I was always wired to love music. As far back as I can remember, popular music just made sense to me. Not just the notes, measures, scales and melodies, but artists, albums, studios, record contracts, worldwide tours, genres, sub-genres, radio stations, airplay, Billboard, even the difference between a single and an EP. All these things came as naturally to me as breathing. Also at an early age, I was searching for something, some artist or band that I could latch onto. There were many candidates that didn’t really stick: the Beach Boys, Petra, Neil Diamond, New Kids On the Block (cut me some slack – I was in 3rd grade and had a big sister). However, all of that crystallized when I discovered Genesis.

As can be expected, the smallest part of the credit for that goes to me. The rest of it goes to my dad and radio, but also to my friend Seth. When we were both 11, he sat me down and made me listen to We Can’t Dance from start to finish (more on that later). That moment was when I took my first step into a larger world, like in Star Wars when Luke deflects the shots from the remote with the shield of his helmet down. Not quite a spiritual awakening, but close.

From then on, Genesis was the only band in the world. Or rather, they were the only band that mattered. Lots of people have similar obsessions; I’ve had several. But wherever my musical hyperfocus has taken me, my Genesis phase was the most intense and all-consuming. Even using the word “phase” cheapens its importance and makes it seem to shrink. For about 3 years, when I wasn’t actually listening to Genesis, I was thinking about them. I made innumerable mixtapes that were different arrangements of Genesis songs, some based on a lyrical theme, some on musical timbre, some even on length. Every ounce of energy that wasn’t put on essential things (like school, church and things like eating and sleeping) was dedicated to Genesis. I thought about the all – the – TIME.

Amazingly, though, this entire Genesis OCD disorder was only focused on part of their career, and what a great many Genesis aficionados would consider their downhill slide. I was only interested in the 3-piece years, 1980 and onward. As far as I was concerned, that was Genesis: Phil, Tony and Mike. There were an island unto themselves. Peter Gabriel and his involvement with Genesis was a non-entity that I wasn’t even aware of yet.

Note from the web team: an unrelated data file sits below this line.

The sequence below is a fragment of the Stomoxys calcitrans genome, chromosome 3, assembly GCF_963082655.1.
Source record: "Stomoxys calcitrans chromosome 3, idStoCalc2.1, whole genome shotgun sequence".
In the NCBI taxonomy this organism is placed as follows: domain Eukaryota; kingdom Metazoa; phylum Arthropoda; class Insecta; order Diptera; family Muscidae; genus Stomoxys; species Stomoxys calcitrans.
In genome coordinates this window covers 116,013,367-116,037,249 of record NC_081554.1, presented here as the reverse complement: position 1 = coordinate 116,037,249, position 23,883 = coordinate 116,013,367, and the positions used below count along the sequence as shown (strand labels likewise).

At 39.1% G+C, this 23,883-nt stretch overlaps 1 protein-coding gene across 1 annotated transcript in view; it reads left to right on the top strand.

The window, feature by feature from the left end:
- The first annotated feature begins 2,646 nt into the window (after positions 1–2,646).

Genesis’ 1978 album …And Then There Were Three

Back then, they didn’t have things like Wikipedia to tell you a band’s entire discography in a few seconds. Combine that with the fact that I was only 11 and my mind could only handle so much at a time, and you get a picture of why they’re pre-…And Then There Were Three days never registered. For a long time, my knowledge of Genesis was limited to what the record store had in stock, and I never had enough time or money to get to anything pre-1978. In fact, I bought a cassette copy of …And Then There Were Three and was so turned off by the dull and confusing cover that I only listened to it once.

By the time I was 14, my tastes had expanded to include R.E.M. and eventually Smashing Pumpkins, and I rocketed into the world of musical awareness from there. But even then, I never left my love of Genesis completely behind me. Even to this day, they’ve never stopped being one of my very favorite bands. It was quite fortunate that I discovered Genesis when I did, and also that I discovered them and not some other band. Thanks to my father’s genes, I find something I like and then sink into it as far as I can, and Genesis has an ocean of depth to sink into. I thought the water was pretty deep when I thought 5 albums was all the Genesis there was (Duke, Abacab, Genesis, Invisible Touch, and We Can’t Dance); little did I know that I was just splashing in the surf.